The First Amendment: Separation of Church and State

The “separation of church and state” phrase gets thrown around frequently as a first amendment issue, but you’d be surprised to see the phrase doesn’t appear where it’s frequently credited—in the first amendment to the Constitution.

Congress shall make no law respecting an establishment of religion, or prohibiting the free exercise thereof; or abridging the freedom of speech, or of the press; or the right of the people peaceably to assemble, and to petition the Government for a redress of grievances.

Whoops — the magic phrase doesn’t appear. Notice what the amendment does say regarding religion:

  • Congress shall not force (establish) a national religion.
  • Congress shall not prohibit or restrict freedom to worship or other expressions of religion.

The founders wanted to make sure no one either forced a particular religion nationally, or prevented anyone from worshiping whatever they wanted. If you’re a Christian, great, if you follow Buddha, no problem — if you’re a druid and worship trees, good for you. If you’re an atheist and worship Darwin and Dawkins, glad that’s working out for you.

But we are not to have a national religion run by the federal government—a theocracy if you will. Yet many people attempting to force the country into an atheist secular humanist mold dwell on the first part of the amendment, and forget the second. Paul Fidalgo, the communications manager for the Secular Coalition for America makes that mistake as he responds after Sarah Palin called the United States a Christian nation:

While the founders’ views on religion varied from person to person, there is no doubt that they believed strongly that religion had no place in government

Our Constitution established a secular government and has no mention of Jesus, Christianity, or a god of any kind, despite the false message spread by figures such as Sarah Palin who claim that America was founded as a Christian nation,” Fidalgo continued

No place in government? Not so—they prayed before sessions, posted the ten commandments, and so on; history shouts the error of Mr. Fidalgo. As they included religion in their government, Mr. Fidalgo remains factually incorrect just as if he claimed the sky is orange or 2+2=5; his statements are absurd in their stunning factual errors; we’ll just cite examples of God and Jesus in government, which contradicts his assertion the founders believed “religion had no place in government”.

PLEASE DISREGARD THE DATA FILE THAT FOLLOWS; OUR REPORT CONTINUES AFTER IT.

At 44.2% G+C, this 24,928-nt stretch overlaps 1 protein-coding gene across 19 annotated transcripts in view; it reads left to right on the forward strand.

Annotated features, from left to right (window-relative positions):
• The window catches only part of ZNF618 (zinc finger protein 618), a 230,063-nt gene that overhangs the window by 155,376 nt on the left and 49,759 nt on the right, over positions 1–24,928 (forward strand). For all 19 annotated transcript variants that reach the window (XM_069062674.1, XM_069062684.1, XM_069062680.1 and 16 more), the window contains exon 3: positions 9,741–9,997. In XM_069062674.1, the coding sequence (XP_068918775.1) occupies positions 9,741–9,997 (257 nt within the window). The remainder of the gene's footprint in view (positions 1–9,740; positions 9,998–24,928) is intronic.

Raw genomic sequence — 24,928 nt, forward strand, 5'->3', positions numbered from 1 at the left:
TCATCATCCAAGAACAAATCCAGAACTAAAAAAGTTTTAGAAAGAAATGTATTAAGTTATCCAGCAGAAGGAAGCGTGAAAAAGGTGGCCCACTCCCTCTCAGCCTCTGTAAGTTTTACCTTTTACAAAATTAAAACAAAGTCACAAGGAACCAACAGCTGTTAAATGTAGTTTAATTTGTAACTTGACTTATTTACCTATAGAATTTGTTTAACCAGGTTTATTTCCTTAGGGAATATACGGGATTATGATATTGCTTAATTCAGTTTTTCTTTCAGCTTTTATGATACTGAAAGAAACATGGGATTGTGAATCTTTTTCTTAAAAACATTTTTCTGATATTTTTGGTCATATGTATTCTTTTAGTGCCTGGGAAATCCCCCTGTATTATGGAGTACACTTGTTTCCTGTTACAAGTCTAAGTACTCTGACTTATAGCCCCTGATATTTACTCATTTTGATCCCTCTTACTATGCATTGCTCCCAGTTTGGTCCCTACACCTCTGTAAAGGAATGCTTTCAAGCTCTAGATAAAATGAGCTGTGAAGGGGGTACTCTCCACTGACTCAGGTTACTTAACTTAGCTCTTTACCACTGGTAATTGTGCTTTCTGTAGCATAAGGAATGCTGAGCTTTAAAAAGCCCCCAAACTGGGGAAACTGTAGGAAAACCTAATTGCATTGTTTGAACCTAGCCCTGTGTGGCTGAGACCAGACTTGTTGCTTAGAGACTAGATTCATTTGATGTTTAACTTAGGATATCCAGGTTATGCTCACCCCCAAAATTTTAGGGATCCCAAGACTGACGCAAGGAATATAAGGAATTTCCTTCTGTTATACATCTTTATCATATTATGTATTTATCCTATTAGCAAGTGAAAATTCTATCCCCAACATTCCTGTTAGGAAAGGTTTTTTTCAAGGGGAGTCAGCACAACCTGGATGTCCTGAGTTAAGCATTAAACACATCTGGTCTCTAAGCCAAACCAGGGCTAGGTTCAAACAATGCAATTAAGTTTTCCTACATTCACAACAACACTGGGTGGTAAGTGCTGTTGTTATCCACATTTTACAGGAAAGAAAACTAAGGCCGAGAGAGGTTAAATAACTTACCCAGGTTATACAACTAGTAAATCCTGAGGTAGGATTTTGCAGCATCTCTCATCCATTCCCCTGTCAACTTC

Whereas, the people of these United States, from their earliest history to the present time, have been led by the hand of a kind Providence and are indebted for the countless blessings of the past and present, and dependent for continued prosperity in the future upon Almighty God; and whereas the great vital and conservative element in our system is the belief of our people in the pure doctrines and divine truths of the gospel of Jesus Christ, it eminently becomes the representatives of a people so highly favored to acknowledge in the most public manner their reverence for God: therefore, Resolved, That the daily sessions of this body be opened with prayer and that the ministers of the Gospel in this city are hereby requested to attend and alternately perform this solemn duty.
Reports of Committees of the House of Representatives Made During the First Session of the Thirty-Third Congress (Washington: A. O. P. Nicholson, 1854)

And for the objection of using chaplains in Congress? If, as Mr. Fidalgo, says the founders believed “religion had no place in government”, perhaps he could explain the following as well:

The whole view of the petitioners seems founded upon mistaken conceptions of the meaning of the Constitution. … If [the use of chaplains] had been a violation of the Constitution, why was not its character seen by the great and good men who were coeval with the government, who were in Congress and in the Presidency when this constitutional amendment was adopted? They, if any one did, understood the true purport of the amendment, and were bound, by their duty and their oath, to resist the introduction or continuance of chaplains, if the views of the petitioners were correct. But they did no such thing; and therefore we have the strongest reason to suppose the notion of the petitioner to be unfounded. … They had no fear or jealousy of religion itself, nor did they wish to see us an irreligious people…